A consumer boycott of businesses - most of them white owned - has been added to the protest tactics being used by the angry people of Khutsong.
And anyone from Khutsong who breaks the boycott risks being beaten-up by his neighbours.
As hundreds of residents were left stranded because of the Merafong City Amalgamation Taxi Association's azikhwelwa campaign, township businessmen decided to boycott businesses in the nearby "white" town of Carletonville.
Businessman Paul Ncwane said: "We took a decision that we will not buy in Carletonville. People must go to Westonaria or Randfontein."
He said that to prove that they had bought in those areas and not in Carletonville, Khutsong residents should insist on being given receipts.
People who cannot prove that they did not made their purchases in Carletonville are likely to be assaulted.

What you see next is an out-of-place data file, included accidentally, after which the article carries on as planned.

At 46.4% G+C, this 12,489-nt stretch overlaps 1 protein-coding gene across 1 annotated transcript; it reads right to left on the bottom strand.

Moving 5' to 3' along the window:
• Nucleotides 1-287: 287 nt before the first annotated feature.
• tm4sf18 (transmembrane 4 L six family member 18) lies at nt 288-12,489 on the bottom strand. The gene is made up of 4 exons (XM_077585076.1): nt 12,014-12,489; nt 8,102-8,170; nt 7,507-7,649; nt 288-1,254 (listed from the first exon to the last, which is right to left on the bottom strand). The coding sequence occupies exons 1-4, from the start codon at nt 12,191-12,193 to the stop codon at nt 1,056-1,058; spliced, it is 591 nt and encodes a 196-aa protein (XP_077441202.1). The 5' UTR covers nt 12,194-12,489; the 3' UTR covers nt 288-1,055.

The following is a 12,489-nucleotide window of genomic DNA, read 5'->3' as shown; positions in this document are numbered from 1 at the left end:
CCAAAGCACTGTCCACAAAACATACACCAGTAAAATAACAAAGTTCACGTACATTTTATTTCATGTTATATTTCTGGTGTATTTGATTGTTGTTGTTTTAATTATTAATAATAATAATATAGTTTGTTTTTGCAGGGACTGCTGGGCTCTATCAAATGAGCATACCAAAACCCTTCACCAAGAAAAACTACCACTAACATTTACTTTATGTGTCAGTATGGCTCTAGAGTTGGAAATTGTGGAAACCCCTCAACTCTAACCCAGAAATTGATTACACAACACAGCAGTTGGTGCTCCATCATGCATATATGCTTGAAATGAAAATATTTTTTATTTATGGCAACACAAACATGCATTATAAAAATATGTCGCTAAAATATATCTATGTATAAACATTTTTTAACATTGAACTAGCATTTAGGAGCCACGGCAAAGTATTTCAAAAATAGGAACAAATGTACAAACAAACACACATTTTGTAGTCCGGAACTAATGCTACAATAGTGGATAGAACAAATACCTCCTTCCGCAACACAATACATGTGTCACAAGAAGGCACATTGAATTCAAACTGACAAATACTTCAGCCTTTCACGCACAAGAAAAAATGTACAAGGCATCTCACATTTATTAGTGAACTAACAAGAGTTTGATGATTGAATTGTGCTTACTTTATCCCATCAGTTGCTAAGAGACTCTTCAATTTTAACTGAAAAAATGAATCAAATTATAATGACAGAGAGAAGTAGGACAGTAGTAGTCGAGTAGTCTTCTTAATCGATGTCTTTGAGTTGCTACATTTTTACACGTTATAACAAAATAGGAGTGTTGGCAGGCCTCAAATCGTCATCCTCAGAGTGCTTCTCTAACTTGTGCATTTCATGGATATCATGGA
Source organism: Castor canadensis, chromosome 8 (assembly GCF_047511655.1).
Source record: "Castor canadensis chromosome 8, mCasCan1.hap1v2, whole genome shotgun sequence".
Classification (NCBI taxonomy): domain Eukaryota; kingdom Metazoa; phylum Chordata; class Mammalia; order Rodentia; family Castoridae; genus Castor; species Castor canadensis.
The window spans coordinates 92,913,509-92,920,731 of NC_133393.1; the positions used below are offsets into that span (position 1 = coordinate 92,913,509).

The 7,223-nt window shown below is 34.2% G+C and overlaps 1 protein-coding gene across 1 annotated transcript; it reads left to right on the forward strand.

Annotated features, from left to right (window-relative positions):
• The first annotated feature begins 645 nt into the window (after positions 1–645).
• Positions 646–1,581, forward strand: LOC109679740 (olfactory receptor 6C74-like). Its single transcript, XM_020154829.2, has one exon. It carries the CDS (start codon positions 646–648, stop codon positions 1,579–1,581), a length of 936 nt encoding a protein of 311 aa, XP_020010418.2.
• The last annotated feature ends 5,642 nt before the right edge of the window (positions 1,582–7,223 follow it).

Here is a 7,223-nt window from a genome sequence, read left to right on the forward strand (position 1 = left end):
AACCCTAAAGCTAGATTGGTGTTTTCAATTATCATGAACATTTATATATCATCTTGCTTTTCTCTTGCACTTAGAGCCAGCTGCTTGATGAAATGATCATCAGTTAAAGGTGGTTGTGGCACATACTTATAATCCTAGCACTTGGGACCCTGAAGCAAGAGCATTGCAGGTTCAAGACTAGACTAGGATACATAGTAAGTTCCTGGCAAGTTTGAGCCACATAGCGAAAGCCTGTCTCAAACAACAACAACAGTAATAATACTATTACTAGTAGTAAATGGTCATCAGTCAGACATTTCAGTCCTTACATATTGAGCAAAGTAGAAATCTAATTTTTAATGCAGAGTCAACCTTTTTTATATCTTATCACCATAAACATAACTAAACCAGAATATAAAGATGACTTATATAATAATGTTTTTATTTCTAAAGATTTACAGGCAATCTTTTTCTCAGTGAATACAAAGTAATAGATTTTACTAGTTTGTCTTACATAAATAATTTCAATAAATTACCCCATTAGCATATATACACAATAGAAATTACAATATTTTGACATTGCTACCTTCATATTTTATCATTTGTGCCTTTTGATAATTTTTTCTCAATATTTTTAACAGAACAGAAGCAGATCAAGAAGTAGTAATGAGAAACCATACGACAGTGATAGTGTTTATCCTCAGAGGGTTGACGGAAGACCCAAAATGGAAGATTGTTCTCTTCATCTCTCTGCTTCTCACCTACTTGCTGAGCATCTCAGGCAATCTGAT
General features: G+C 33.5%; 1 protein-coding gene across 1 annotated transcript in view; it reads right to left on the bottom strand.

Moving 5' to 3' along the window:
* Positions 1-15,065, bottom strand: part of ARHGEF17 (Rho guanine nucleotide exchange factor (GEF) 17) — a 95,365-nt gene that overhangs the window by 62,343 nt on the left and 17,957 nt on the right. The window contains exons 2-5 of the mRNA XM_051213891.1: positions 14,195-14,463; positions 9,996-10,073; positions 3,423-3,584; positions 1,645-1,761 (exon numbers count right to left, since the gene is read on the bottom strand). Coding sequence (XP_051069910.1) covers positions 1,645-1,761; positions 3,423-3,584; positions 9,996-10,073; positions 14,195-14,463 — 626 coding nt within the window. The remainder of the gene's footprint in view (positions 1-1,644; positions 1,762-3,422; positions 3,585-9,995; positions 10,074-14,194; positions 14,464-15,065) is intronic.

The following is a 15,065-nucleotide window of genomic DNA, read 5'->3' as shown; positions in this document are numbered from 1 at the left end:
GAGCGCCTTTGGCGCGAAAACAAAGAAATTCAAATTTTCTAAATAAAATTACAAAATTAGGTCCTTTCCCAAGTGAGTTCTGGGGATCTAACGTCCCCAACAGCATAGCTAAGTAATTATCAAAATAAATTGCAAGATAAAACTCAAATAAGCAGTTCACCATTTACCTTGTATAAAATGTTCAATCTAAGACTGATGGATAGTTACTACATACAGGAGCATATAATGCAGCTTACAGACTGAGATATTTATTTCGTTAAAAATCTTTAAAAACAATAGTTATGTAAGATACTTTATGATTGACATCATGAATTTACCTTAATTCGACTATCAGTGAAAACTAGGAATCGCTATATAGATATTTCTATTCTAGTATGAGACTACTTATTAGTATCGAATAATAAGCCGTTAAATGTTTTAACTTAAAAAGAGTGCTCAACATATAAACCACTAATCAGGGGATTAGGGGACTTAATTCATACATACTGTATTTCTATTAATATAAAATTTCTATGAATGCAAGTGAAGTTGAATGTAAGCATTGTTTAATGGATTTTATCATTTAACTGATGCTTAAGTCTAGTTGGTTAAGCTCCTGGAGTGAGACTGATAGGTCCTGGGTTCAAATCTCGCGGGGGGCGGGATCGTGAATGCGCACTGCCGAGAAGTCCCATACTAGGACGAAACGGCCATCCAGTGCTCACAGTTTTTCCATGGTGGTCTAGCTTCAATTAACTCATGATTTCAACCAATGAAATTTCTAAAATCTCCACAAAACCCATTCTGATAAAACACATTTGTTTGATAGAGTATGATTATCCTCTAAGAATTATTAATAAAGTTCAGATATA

Taxi commuters had to resort to bicycles and bakkies to get to work. Many walked the long distances from the townships to town.
The affected townships are Khutsong, Fochville and Wedela.
The anger in these townships erupted after the government took Khutsong out of Gauteng. Since then, Khutsong has been on the boil. Residents do not want to be part of North West.
Dimakatso Motlame was one of many who could not go to work because there were no taxis.
"I know I will not be paid for today, but I don't mind," she said.
Puleng Galebotse said: "I support the taxi strike."
Nhlonipho Dube, an assessor with the Department of Transport on the West Rand, told taxi operators at a meeting yesterday to use Gauteng number plates. Taxis in Merafong carry North West registration plates but the vehicle licences are issued in Gauteng.
Police reported that three petrol bombs were thrown at their vehicles in Khutsong.
Superintendent Louis Jacobs said residents had started throwing stones and burning tyres.